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Stability AI’s Stable Audio update enables full-length song production from text or audio

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Artificial intelligence developer Stability AI has unveiled Stable Audio 2.0, the next iteration of its text-to-music generation system.

The latest version helps artists and musicians with a wider range of creative tools and the ability to produce full-length music tracks “with traditional song structure and high audio quality” using natural language prompts, the company said Wednesday (April 3).

Stable Audio 1.0, released last September, captured attention with its ability to craft short audio clips based on textual descriptions. It was named one of TIME’s Best Inventions of 2023.

The new version expands on this foundation, allowing users to generate complete songs up to three minutes long at 44.1 kHz stereo. This extended timeframe opens doors for a wider variety of musical creations, from full instrumentals to structured compositions with intros, development sections, and outros.

“Stable Audio 2.0 sets a new standard in AI-generated audio,” Stability AI said in a blog post. “The new model introduces audio-to-audio generation by allowing users to upload and transform samples using natural language prompts.

Beyond the increased length, Stable Audio 2.0 also offers other features including new “audio-to-audio” capabilities that allow users to upload their own audio samples to set the style and sound of AI-generated outputs.

“With both text-to-audio and audio-to-audio prompting, users can produce melodies, backing tracks, stems, and sound effects, thus enhancing the creative process.”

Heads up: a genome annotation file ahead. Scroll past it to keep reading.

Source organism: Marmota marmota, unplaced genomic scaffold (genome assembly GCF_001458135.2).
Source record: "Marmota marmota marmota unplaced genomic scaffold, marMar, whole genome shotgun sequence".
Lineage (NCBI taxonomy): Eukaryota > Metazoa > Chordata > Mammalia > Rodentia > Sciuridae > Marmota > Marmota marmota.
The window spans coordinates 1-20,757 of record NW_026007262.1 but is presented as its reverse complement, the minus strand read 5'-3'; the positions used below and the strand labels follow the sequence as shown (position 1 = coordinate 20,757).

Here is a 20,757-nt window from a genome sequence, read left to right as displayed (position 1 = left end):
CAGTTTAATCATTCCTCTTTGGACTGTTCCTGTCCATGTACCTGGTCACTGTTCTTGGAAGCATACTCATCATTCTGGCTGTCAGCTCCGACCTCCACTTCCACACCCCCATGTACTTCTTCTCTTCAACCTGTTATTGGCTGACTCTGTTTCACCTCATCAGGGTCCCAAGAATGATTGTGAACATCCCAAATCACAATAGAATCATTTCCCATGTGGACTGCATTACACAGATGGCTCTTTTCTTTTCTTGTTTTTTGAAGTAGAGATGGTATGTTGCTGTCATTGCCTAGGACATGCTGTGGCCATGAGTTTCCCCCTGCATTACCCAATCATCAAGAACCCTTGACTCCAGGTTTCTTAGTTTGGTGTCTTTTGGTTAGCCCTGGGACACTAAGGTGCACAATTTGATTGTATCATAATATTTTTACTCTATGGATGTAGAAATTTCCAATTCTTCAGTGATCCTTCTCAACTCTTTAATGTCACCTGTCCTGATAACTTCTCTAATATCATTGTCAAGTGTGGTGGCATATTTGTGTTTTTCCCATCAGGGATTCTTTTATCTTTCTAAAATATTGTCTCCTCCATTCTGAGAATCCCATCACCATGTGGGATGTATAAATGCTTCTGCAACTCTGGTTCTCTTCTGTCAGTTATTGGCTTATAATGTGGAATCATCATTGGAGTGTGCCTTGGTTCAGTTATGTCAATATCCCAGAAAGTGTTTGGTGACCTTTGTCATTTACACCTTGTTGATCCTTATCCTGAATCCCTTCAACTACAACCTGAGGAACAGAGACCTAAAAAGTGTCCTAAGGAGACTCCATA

Stability AI

“Our most advanced audio model yet expands the creative toolkit for artists and musicians with its new functionalities. With both text-to-audio and audio-to-audio prompting, users can produce melodies, backing tracks, stems, and sound effects, thus enhancing the creative process,” Stability AI said.

The release of Stable Audio 2.0 comes amid a period of internal change at Stability AI. Ed Newton-Rex, the company’s former Vice President of Audio, recently departed due to disagreements over the use of copyrighted materials in training datasets.

“Companies worth billions of dollars are, without permission, training generative AI models on creators’ works, which are then being used to create new content that in many cases can compete with the original works. I don’t see how this can be acceptable in a society that has set up the economics of the creative arts such that creators rely on copyright,” Newton-Rex, who helped develop Stable…

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